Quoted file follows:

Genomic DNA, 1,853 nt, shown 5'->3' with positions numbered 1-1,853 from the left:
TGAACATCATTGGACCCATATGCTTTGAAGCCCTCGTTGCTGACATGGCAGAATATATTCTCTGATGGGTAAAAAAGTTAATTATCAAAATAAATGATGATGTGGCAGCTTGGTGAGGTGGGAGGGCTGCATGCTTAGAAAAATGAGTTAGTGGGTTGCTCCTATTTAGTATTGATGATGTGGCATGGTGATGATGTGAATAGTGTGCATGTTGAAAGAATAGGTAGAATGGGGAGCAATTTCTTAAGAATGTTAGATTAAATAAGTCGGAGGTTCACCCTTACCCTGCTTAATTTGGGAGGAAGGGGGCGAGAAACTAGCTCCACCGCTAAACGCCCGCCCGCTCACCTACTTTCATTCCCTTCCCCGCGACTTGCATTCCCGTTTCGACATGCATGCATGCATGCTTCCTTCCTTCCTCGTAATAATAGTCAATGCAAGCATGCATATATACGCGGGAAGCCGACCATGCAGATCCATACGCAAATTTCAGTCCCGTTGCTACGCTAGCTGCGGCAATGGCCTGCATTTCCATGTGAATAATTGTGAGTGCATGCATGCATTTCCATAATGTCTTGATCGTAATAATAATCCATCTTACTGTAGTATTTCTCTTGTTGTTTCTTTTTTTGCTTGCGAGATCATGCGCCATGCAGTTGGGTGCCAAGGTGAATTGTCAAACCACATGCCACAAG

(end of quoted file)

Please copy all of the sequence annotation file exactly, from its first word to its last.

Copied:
Genomic DNA, 1,853 nt, shown 5'->3' with positions numbered 1-1,853 from the left:
TGAACATCATTGGACCCATATGCTTTGAAGCCCTCGTTGCTGACATGGCAGAATATATTCTCTGATGGGTAAAAAAGTTAATTATCAAAATAAATGATGATGTGGCAGCTTGGTGAGGTGGGAGGGCTGCATGCTTAGAAAAATGAGTTAGTGGGTTGCTCCTATTTAGTATTGATGATGTGGCATGGTGATGATGTGAATAGTGTGCATGTTGAAAGAATAGGTAGAATGGGGAGCAATTTCTTAAGAATGTTAGATTAAATAAGTCGGAGGTTCACCCTTACCCTGCTTAATTTGGGAGGAAGGGGGCGAGAAACTAGCTCCACCGCTAAACGCCCGCCCGCTCACCTACTTTCATTCCCTTCCCCGCGACTTGCATTCCCGTTTCGACATGCATGCATGCATGCTTCCTTCCTTCCTCGTAATAATAGTCAATGCAAGCATGCATATATACGCGGGAAGCCGACCATGCAGATCCATACGCAAATTTCAGTCCCGTTGCTACGCTAGCTGCGGCAATGGCCTGCATTTCCATGTGAATAATTGTGAGTGCATGCATGCATTTCCATAATGTCTTGATCGTAATAATAATCCATCTTACTGTAGTATTTCTCTTGTTGTTTCTTTTTTTGCTTGCGAGATCATGCGCCATGCAGTTGGGTGCCAAGGTGAATTGTCAAACCACATGCCACAAG